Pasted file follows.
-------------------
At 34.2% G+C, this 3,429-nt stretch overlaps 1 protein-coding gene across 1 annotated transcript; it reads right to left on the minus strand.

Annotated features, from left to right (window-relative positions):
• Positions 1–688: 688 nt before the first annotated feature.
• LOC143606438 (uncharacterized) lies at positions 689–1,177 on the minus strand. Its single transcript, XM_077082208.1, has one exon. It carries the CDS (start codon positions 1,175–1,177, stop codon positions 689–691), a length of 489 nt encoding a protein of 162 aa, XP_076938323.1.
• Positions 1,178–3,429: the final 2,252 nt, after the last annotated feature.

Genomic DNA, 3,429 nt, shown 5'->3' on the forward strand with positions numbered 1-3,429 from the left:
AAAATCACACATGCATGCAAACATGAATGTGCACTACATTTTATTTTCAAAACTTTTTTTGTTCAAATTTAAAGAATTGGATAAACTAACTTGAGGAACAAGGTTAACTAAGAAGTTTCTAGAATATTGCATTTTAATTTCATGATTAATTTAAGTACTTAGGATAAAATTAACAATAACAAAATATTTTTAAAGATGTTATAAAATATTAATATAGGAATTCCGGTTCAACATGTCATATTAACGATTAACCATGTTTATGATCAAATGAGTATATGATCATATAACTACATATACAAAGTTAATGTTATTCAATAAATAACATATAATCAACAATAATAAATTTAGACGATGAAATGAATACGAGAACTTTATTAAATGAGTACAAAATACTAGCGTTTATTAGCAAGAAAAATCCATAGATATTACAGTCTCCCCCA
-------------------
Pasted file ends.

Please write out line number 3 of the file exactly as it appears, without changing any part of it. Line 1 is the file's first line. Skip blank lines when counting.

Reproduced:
• Positions 1–688: 688 nt before the first annotated feature.